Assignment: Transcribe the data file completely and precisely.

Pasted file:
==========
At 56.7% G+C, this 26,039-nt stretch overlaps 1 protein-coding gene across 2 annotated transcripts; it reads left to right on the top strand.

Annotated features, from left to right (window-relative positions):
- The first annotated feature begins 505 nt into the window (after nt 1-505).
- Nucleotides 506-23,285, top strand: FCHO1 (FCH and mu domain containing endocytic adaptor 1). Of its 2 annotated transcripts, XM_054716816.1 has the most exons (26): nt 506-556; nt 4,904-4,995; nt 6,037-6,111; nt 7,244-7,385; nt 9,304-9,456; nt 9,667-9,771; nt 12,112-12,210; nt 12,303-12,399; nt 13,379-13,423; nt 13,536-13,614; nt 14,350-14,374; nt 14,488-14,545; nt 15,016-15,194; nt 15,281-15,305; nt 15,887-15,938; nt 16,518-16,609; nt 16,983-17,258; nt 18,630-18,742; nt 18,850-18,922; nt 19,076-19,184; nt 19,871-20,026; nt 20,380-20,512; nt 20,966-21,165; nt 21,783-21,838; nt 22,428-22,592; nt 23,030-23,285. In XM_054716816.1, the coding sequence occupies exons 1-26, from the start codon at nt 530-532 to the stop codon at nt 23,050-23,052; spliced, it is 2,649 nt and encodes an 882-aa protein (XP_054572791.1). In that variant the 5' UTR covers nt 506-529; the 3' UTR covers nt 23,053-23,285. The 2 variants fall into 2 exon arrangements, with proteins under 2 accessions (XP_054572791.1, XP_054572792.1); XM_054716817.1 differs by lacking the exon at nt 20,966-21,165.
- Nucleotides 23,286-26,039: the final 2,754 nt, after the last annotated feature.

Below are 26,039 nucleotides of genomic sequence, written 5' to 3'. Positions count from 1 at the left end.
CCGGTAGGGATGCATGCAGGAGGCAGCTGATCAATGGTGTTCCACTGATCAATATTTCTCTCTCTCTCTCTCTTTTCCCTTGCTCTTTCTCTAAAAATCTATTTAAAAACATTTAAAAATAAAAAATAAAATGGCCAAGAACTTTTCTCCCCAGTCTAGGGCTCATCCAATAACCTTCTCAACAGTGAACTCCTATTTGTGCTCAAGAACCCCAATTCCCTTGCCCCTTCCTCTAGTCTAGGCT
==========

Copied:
At 56.7% G+C, this 26,039-nt stretch overlaps 1 protein-coding gene across 2 annotated transcripts; it reads left to right on the top strand.

Annotated features, from left to right (window-relative positions):
- The first annotated feature begins 505 nt into the window (after nt 1-505).
- Nucleotides 506-23,285, top strand: FCHO1 (FCH and mu domain containing endocytic adaptor 1). Of its 2 annotated transcripts, XM_054716816.1 has the most exons (26): nt 506-556; nt 4,904-4,995; nt 6,037-6,111; nt 7,244-7,385; nt 9,304-9,456; nt 9,667-9,771; nt 12,112-12,210; nt 12,303-12,399; nt 13,379-13,423; nt 13,536-13,614; nt 14,350-14,374; nt 14,488-14,545; nt 15,016-15,194; nt 15,281-15,305; nt 15,887-15,938; nt 16,518-16,609; nt 16,983-17,258; nt 18,630-18,742; nt 18,850-18,922; nt 19,076-19,184; nt 19,871-20,026; nt 20,380-20,512; nt 20,966-21,165; nt 21,783-21,838; nt 22,428-22,592; nt 23,030-23,285. In XM_054716816.1, the coding sequence occupies exons 1-26, from the start codon at nt 530-532 to the stop codon at nt 23,050-23,052; spliced, it is 2,649 nt and encodes an 882-aa protein (XP_054572791.1). In that variant the 5' UTR covers nt 506-529; the 3' UTR covers nt 23,053-23,285. The 2 variants fall into 2 exon arrangements, with proteins under 2 accessions (XP_054572791.1, XP_054572792.1); XM_054716817.1 differs by lacking the exon at nt 20,966-21,165.
- Nucleotides 23,286-26,039: the final 2,754 nt, after the last annotated feature.

Below are 26,039 nucleotides of genomic sequence, written 5' to 3'. Positions count from 1 at the left end.
CCGGTAGGGATGCATGCAGGAGGCAGCTGATCAATGGTGTTCCACTGATCAATATTTCTCTCTCTCTCTCTCTTTTCCCTTGCTCTTTCTCTAAAAATCTATTTAAAAACATTTAAAAATAAAAAATAAAATGGCCAAGAACTTTTCTCCCCAGTCTAGGGCTCATCCAATAACCTTCTCAACAGTGAACTCCTATTTGTGCTCAAGAACCCCAATTCCCTTGCCCCTTCCTCTAGTCTAGGCT